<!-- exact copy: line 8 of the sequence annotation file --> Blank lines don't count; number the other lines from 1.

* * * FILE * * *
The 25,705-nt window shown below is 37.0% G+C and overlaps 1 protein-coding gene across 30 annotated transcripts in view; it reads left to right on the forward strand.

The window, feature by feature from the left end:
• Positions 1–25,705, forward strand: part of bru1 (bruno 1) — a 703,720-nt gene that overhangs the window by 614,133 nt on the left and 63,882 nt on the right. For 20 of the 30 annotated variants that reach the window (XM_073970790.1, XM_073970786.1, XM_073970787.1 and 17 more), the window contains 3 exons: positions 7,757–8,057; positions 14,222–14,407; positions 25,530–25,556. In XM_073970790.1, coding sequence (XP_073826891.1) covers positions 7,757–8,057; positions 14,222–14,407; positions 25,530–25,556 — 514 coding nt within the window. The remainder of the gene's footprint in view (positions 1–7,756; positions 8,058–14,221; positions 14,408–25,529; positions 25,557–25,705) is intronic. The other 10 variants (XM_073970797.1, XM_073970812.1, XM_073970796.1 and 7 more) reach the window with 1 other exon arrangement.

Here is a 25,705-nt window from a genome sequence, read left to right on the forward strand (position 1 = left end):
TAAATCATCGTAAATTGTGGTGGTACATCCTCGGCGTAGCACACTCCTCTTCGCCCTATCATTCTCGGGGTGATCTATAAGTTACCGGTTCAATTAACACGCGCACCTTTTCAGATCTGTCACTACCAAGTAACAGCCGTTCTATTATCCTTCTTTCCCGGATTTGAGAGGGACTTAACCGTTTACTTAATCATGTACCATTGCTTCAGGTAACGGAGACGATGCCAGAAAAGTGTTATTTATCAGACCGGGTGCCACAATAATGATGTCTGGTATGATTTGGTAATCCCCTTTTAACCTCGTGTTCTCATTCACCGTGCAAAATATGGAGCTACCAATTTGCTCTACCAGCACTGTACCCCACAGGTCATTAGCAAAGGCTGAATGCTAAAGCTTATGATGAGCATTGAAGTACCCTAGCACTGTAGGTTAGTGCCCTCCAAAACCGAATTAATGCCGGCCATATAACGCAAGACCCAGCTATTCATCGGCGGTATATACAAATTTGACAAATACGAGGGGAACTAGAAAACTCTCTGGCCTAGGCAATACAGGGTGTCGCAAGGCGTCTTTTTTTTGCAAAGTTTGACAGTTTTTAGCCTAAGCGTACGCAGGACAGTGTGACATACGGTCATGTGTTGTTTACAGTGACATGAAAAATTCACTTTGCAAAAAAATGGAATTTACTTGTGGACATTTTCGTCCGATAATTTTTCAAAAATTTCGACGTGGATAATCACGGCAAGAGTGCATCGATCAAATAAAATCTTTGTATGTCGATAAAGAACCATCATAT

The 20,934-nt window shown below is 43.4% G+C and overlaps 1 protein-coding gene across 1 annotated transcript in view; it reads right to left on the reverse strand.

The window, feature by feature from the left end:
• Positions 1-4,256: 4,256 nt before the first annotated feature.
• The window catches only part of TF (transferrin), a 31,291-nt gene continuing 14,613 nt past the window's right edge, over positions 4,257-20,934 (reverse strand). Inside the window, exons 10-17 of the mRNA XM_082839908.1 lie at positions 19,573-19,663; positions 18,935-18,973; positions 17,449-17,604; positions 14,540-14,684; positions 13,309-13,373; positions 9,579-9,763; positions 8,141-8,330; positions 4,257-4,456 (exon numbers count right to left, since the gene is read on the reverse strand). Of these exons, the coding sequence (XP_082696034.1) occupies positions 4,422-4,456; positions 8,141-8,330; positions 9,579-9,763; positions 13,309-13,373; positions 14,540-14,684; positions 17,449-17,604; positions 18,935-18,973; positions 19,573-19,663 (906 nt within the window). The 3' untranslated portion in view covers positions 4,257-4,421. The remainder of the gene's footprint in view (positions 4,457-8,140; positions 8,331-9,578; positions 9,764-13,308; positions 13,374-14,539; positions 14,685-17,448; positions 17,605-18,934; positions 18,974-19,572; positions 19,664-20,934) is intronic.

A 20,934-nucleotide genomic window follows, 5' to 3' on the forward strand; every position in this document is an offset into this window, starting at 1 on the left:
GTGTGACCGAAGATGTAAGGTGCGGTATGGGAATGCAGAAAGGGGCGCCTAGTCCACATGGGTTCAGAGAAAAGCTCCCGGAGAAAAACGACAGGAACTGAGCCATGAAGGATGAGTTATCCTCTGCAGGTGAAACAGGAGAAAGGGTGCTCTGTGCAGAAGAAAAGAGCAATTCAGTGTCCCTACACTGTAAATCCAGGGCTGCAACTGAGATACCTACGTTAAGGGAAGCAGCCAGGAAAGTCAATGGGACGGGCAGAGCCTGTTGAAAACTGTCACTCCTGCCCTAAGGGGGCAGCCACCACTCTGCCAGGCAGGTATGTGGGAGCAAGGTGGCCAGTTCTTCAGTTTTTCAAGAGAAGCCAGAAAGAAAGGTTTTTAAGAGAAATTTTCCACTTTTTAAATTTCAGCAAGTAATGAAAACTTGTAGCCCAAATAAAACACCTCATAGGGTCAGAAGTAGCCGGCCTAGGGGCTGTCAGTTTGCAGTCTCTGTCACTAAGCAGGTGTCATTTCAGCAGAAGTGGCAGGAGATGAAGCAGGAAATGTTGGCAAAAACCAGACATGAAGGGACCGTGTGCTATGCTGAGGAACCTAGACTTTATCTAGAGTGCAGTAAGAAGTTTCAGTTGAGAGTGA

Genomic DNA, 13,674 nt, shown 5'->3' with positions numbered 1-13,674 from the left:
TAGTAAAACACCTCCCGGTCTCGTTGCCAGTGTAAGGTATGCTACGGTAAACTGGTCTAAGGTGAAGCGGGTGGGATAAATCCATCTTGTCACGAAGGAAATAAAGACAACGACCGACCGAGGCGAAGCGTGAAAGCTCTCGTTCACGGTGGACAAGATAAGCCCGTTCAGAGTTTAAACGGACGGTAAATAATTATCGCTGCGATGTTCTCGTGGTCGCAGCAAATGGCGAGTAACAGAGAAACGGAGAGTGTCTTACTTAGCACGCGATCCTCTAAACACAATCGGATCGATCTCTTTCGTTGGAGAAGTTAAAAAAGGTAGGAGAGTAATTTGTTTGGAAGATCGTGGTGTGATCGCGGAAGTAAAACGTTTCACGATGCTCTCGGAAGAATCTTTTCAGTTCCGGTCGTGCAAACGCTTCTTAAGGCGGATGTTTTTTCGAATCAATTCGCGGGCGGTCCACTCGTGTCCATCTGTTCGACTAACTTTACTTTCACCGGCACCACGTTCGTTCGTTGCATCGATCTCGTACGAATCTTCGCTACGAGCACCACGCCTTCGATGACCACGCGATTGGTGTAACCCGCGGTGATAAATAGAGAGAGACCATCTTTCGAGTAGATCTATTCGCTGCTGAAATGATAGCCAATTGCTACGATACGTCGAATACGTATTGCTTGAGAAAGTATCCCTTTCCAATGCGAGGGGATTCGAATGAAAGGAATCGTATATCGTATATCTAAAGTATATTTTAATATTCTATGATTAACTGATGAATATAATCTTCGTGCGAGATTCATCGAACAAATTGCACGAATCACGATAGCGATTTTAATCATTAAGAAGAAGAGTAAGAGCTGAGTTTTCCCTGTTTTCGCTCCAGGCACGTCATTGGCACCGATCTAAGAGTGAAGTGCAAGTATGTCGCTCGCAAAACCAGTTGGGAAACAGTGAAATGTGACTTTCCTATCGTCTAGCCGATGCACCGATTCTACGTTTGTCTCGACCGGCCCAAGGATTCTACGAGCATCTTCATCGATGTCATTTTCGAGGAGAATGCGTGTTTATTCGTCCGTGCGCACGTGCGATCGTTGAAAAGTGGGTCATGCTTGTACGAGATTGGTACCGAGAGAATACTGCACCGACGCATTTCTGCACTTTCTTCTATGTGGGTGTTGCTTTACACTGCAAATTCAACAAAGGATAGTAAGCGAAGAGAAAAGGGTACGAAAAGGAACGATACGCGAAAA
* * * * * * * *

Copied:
• Positions 1-4,256: 4,256 nt before the first annotated feature.